The Polo Lounge at the Beverly Hills Hold is just about as old as old Hollywood gels. Though it is still a place where power breakfasts arc played out and celebrities meet their agents for lunch, it is also undeniably anachronistic and tourist-trappy, especially during Ihe dinner hour. The pink-and-green color scheme, the perfumed ladies with facelifts and set hair, the meticulously elaborate sellings of crystal and silver—-it all screams bygone era. It is not hard to imagine that Debbie Reynolds came to this very room to nurse her wounds while projecting chin-up determination after that minx Elizabeth Taylor stole Eddie Fisher away. So I am not a little perplexed when Jennifer Aniston decides that this is where we are to meet one Thursday afternoon for lunch in early February.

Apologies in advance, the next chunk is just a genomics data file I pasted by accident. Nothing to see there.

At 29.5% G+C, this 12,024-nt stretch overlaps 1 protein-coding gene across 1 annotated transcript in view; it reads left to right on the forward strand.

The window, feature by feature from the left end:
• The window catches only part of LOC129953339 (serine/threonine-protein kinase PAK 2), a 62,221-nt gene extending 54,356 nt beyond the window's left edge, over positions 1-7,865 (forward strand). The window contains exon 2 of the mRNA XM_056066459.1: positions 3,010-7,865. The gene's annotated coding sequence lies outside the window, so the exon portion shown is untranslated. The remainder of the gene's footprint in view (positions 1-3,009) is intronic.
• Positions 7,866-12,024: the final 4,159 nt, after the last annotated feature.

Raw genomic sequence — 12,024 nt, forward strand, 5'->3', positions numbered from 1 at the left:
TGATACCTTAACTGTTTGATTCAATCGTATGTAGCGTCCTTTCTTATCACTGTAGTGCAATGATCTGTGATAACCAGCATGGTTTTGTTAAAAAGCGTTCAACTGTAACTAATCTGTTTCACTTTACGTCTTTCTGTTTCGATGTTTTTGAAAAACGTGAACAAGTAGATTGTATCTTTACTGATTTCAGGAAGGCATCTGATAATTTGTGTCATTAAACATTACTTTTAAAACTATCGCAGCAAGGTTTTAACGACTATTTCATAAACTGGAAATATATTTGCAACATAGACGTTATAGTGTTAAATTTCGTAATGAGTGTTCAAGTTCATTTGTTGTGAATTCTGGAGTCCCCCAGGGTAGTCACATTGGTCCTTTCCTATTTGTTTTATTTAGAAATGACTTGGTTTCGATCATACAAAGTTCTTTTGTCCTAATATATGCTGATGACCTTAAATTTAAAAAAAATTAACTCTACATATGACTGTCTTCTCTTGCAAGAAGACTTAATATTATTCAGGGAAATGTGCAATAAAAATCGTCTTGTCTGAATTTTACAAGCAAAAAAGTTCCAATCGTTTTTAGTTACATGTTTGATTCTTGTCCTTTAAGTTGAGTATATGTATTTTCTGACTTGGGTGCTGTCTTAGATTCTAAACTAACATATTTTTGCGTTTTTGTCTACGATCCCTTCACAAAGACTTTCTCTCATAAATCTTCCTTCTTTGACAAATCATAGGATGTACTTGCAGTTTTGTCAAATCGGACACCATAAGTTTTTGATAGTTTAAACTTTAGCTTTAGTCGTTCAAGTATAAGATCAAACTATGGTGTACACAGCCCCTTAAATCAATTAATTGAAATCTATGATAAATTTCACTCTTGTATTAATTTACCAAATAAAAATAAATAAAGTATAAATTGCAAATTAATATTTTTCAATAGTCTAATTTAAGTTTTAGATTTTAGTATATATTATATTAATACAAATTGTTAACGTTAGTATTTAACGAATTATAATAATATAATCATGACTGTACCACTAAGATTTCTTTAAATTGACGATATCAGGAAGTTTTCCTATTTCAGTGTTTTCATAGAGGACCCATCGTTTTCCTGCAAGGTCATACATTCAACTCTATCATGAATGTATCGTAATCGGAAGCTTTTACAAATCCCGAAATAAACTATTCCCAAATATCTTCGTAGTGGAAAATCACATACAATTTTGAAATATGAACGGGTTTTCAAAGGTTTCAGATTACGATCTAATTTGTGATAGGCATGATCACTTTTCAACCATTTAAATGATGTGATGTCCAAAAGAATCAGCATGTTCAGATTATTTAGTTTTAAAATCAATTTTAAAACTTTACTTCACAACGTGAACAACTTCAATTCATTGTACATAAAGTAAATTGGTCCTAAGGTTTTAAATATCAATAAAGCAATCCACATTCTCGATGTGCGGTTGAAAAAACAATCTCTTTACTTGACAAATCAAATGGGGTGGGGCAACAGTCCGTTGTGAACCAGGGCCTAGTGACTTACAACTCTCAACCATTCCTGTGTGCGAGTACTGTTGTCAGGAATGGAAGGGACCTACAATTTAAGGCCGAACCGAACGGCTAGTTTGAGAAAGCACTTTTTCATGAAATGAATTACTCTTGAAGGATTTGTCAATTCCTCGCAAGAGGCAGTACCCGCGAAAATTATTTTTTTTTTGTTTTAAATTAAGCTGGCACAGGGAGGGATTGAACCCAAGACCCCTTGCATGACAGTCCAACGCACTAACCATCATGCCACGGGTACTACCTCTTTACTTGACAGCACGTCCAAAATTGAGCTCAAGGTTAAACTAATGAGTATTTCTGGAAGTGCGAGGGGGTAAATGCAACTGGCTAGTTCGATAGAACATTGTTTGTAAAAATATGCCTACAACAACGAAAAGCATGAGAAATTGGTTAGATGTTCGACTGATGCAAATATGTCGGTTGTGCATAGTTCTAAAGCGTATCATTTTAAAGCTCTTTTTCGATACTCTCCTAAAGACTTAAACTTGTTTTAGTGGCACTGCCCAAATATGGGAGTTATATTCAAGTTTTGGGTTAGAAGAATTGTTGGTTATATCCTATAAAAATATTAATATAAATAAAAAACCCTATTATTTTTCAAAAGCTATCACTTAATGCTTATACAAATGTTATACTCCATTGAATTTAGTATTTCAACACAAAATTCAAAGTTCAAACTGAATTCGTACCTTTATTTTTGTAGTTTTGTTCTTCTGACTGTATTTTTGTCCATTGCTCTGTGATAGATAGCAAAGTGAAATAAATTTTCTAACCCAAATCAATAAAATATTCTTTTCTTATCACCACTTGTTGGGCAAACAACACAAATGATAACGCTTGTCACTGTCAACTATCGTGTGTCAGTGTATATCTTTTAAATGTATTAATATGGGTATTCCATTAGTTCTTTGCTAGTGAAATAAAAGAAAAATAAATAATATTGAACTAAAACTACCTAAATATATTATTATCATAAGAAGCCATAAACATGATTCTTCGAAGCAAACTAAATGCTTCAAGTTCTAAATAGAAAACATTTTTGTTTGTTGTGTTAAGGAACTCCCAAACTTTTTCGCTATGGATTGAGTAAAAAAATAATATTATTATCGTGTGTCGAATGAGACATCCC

When I arrive at the maitre’d station at the appointed time and announce that I’m here to see Aniston, I am whisked away to table 46—the table—a large, round corner booth all the way in the farthest corner of the room. So this is J.A.’s secret hideout. Ingenious! Who would ever think to look for her here? Still, I am puzzled. It is a beautiful, sunny day. and sitting in the dark swank of a hotel bar is not exactly Aniston’s style. The first time I met her, in May 2002, she showed up in cutoffs and a tank top, flip-flops, and toe rings. Despite the lurky presence of paparazzi, we window-shopped on Beverly and ate pizza at some random liltle Italian joint. The next time we met, in the fall of 2003, we sat out on the patio of II Sole, a supercasual hipster spot on Sunset, smoking cigarettes and drinking too much wine while, again, photographers lay in wait for her. Has the woman who famously loves cheap Mexican food and margaritas grown up and gone fancy? Or perhaps she’s taken her new role as divorcee a step too far. I half expect her to make an entrance in a fur coat and Laura Biagiolti sunglasses.